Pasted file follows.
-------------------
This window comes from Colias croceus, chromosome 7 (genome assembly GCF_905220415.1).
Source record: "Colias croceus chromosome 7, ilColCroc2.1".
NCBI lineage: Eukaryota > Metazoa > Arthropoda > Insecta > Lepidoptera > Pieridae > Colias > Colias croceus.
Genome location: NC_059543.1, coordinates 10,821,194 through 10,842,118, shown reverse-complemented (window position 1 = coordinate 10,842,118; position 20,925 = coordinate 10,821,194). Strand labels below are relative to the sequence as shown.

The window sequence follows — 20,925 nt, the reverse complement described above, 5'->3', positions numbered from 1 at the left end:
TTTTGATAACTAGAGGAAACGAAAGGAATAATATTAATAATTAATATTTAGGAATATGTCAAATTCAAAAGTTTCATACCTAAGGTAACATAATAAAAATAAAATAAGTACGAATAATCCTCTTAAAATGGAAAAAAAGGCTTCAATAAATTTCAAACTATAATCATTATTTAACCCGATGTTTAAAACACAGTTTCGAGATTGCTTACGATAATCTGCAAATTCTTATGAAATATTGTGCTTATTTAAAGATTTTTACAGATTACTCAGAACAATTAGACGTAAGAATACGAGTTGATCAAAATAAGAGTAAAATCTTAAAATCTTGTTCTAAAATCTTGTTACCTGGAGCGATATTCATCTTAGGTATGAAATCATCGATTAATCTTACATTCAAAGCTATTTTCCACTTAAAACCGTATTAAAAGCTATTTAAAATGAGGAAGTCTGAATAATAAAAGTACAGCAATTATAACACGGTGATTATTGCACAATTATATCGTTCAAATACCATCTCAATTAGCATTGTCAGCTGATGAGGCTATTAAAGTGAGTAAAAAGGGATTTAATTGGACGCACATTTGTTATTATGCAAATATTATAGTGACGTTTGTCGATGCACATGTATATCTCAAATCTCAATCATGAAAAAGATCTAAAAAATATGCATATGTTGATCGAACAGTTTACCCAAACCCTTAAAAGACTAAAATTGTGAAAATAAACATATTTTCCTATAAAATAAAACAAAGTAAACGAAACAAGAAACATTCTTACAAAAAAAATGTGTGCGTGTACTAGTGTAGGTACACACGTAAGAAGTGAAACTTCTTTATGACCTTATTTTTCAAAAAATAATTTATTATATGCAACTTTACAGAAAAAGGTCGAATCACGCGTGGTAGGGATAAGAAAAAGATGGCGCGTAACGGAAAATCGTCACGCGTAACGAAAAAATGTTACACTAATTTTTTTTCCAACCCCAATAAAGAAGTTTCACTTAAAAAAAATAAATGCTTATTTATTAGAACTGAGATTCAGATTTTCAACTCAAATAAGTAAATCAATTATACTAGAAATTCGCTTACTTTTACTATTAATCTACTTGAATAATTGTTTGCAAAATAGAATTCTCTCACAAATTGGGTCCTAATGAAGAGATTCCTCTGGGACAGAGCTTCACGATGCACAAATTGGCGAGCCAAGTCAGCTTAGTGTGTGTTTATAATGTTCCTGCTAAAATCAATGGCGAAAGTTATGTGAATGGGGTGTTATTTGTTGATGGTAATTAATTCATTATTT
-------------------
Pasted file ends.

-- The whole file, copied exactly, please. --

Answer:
This window comes from Colias croceus, chromosome 7 (genome assembly GCF_905220415.1).
Source record: "Colias croceus chromosome 7, ilColCroc2.1".
NCBI lineage: Eukaryota > Metazoa > Arthropoda > Insecta > Lepidoptera > Pieridae > Colias > Colias croceus.
Genome location: NC_059543.1, coordinates 10,821,194 through 10,842,118, shown reverse-complemented (window position 1 = coordinate 10,842,118; position 20,925 = coordinate 10,821,194). Strand labels below are relative to the sequence as shown.

The window sequence follows — 20,925 nt, the reverse complement described above, 5'->3', positions numbered from 1 at the left end:
TTTTGATAACTAGAGGAAACGAAAGGAATAATATTAATAATTAATATTTAGGAATATGTCAAATTCAAAAGTTTCATACCTAAGGTAACATAATAAAAATAAAATAAGTACGAATAATCCTCTTAAAATGGAAAAAAAGGCTTCAATAAATTTCAAACTATAATCATTATTTAACCCGATGTTTAAAACACAGTTTCGAGATTGCTTACGATAATCTGCAAATTCTTATGAAATATTGTGCTTATTTAAAGATTTTTACAGATTACTCAGAACAATTAGACGTAAGAATACGAGTTGATCAAAATAAGAGTAAAATCTTAAAATCTTGTTCTAAAATCTTGTTACCTGGAGCGATATTCATCTTAGGTATGAAATCATCGATTAATCTTACATTCAAAGCTATTTTCCACTTAAAACCGTATTAAAAGCTATTTAAAATGAGGAAGTCTGAATAATAAAAGTACAGCAATTATAACACGGTGATTATTGCACAATTATATCGTTCAAATACCATCTCAATTAGCATTGTCAGCTGATGAGGCTATTAAAGTGAGTAAAAAGGGATTTAATTGGACGCACATTTGTTATTATGCAAATATTATAGTGACGTTTGTCGATGCACATGTATATCTCAAATCTCAATCATGAAAAAGATCTAAAAAATATGCATATGTTGATCGAACAGTTTACCCAAACCCTTAAAAGACTAAAATTGTGAAAATAAACATATTTTCCTATAAAATAAAACAAAGTAAACGAAACAAGAAACATTCTTACAAAAAAAATGTGTGCGTGTACTAGTGTAGGTACACACGTAAGAAGTGAAACTTCTTTATGACCTTATTTTTCAAAAAATAATTTATTATATGCAACTTTACAGAAAAAGGTCGAATCACGCGTGGTAGGGATAAGAAAAAGATGGCGCGTAACGGAAAATCGTCACGCGTAACGAAAAAATGTTACACTAATTTTTTTTCCAACCCCAATAAAGAAGTTTCACTTAAAAAAAATAAATGCTTATTTATTAGAACTGAGATTCAGATTTTCAACTCAAATAAGTAAATCAATTATACTAGAAATTCGCTTACTTTTACTATTAATCTACTTGAATAATTGTTTGCAAAATAGAATTCTCTCACAAATTGGGTCCTAATGAAGAGATTCCTCTGGGACAGAGCTTCACGATGCACAAATTGGCGAGCCAAGTCAGCTTAGTGTGTGTTTATAATGTTCCTGCTAAAATCAATGGCGAAAGTTATGTGAATGGGGTGTTATTTGTTGATGGTAATTAATTCATTATTT